Recorded in nine days on a Norwegian island New Model Army return with an album steeped in their unique sound with the unmistakable figure of Justin Sullivan leading the charge. With a more traditional sounding or should that be classic sounding New Model Army on ‘From Here’. It seems like an age when the band first announced pre-sales for this record and after releasing a couple of videos for tracks such as ‘Never Arriving’ my excitement started to peak for what the album might turn out like. With a more earthy and classic sounding arrangments, New Model Army have thrown themselves wholeheartedly into another record and the reward for the listener is twelve songs as good as anything in the band’s arsenal thus far. From the synth-laden opener ‘Passing Through’ it’s a slow burner as the intro fades and the band harks back to a feeling they first laid on audiences way back in the ’80s and Justins narrating vocal is as warm and weathered as ever and as engaging as you’d want it to be. The track, however, doesn’t open up but merely sets the tone. Maybe this is something of the mature big brother to ‘Thunder And consolation’ as the acoustic guitar midway through this six-minute epic opener links with the rhythmic drumming before the crunching heaving electric guitar joins the fray.
As far as openers go this is huge and the tone of ‘From Here’ is set. ‘Never Arriving’ is also over five minutes long as Sullivan takes us through his spoken rather than sung lyrics. The band might have chosen a bleak environment to record in but this record sounds driven and whilst complex its a record that will take some investing in. Sure fans of the band will take that time and give it the attention it deserves but I doubt Justin is looking nor cares for instant fleeting engagement. If you know you know.
There are no two-minute pop songs here rather post four minutes as a rule but the sprightly tempo of ‘The Weather’ with its acoustic strumming is a different texture to the two previous numbers the instruments weave like knotted branches so NMA yet unique and bloody good.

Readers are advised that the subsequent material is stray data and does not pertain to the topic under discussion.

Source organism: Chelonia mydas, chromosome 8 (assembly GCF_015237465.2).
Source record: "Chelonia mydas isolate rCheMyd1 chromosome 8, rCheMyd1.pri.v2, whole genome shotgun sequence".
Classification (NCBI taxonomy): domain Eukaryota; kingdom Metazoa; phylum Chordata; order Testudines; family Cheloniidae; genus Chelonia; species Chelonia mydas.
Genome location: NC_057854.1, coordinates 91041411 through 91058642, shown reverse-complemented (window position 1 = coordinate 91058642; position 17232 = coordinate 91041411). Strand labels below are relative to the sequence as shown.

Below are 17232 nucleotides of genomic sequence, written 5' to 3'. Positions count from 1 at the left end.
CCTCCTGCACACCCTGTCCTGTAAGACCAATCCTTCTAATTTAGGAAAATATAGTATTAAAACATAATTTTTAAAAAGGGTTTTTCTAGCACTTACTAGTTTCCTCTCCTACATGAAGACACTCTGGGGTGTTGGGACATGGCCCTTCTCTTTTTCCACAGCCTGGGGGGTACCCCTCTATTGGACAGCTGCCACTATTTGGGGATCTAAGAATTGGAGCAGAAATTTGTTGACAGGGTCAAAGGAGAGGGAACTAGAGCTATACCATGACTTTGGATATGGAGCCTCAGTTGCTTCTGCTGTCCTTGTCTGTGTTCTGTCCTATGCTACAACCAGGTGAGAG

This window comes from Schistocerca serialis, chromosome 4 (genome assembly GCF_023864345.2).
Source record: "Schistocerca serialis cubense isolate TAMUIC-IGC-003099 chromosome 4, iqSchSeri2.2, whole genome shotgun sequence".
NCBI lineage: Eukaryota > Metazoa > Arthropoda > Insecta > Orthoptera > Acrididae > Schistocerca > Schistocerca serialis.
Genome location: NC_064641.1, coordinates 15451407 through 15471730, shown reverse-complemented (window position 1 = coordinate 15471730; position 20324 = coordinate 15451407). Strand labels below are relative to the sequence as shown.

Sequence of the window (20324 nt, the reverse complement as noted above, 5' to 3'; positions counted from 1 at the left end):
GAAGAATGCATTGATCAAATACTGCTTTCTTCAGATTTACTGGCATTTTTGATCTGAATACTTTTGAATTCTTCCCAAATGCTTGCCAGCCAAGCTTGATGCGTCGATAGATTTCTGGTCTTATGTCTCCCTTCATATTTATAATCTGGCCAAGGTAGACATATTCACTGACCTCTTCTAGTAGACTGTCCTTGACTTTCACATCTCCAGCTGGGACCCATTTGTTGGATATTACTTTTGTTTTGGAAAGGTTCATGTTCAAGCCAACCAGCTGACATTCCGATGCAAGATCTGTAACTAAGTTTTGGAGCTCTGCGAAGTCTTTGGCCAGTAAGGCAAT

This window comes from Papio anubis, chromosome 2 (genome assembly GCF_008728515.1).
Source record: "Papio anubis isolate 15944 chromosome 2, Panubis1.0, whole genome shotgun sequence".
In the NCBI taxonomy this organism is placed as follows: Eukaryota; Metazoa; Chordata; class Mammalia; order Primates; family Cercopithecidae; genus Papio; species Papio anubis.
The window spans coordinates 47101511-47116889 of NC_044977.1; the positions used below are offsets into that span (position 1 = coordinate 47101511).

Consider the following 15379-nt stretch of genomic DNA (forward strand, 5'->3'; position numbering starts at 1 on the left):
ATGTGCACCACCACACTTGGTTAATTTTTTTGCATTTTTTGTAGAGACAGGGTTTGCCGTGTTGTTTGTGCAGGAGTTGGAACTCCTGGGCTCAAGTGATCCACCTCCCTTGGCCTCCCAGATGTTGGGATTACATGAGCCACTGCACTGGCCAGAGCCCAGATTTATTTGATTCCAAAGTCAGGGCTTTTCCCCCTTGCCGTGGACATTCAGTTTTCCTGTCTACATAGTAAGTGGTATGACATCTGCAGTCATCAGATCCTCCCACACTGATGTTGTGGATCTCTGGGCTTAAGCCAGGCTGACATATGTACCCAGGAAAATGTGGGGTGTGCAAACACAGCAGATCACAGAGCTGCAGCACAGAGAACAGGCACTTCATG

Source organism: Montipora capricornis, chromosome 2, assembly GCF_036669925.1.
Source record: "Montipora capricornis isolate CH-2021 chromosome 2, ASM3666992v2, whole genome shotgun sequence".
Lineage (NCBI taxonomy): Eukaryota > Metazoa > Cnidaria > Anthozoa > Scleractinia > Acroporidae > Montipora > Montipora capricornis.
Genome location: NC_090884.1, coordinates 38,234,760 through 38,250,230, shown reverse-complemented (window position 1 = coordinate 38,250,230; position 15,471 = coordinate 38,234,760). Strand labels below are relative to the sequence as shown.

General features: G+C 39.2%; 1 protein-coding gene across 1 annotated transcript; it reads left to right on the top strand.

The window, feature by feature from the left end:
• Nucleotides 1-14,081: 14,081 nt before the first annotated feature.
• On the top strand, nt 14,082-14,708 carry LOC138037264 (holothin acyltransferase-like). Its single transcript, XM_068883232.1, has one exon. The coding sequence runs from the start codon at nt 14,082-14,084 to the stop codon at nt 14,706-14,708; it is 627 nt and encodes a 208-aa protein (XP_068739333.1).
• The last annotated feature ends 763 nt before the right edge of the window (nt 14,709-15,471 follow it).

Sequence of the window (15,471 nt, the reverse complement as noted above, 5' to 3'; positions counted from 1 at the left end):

I’ve alluded to the fact this record for some reason harks back to the classic heights of ‘Green And Grey’ period for the band although Sullivan is the sole torch-carrier of the band these days it’s in the makeup and ‘End Of Days’ is uptempo and the first track that was released from the record and is a great addition to the catalogue of thumpers written and released by the band.
‘Great Disguise’ builds and builds as Sullivan paints his landscape in your mind’s eye whereas ‘Conversation’ is big broad strokes of that familiar acoustic guitar mixed with rhythmic drums and a story unfolds of travel and landscape earth and water. Sullivan has always done well to paint bleak and cold portraits but in a warm and engaging way it’s what he does really well and this is a great example.
‘Hard Way’ is a darker slower introduction that spends the next four minutes building up and up to layered vocals and heaving bass throb but quickly drops back something of a bloodletting before ushering in ‘Watch And Learn’ with its more aggressive thrust.
‘Maps’ is timpani and cello and maybe driven by the recordings environment with a sense of where you are captured within its tracks as Sullivan sings about his surroundings. Ending the record with the title track ‘From Here’ is eight minutes of soundscape and sparse piano before the familiar tribal drum patterns signal a rumbling Bassline but you’ll have to wait almost five minutes before an electric guitar chimes in and pierces the trance-like rhythm.
Like I mentioned earlier this might not be the record you want to make your New Model Army debut maybe lock into the best of then come and visit ‘From HEre’ and the experience will be far more rewarding. Old fans – fill yer boots this is a journey that will take you through multiple emotions pick you up and put you down but always leave you coming back for more. I’ve enjoyed thus far dipping in here and there and equally immersing from start to finish. ‘From Here’ will not dissapoint.
Buy ‘From Here’: Here
Author: Dom Daley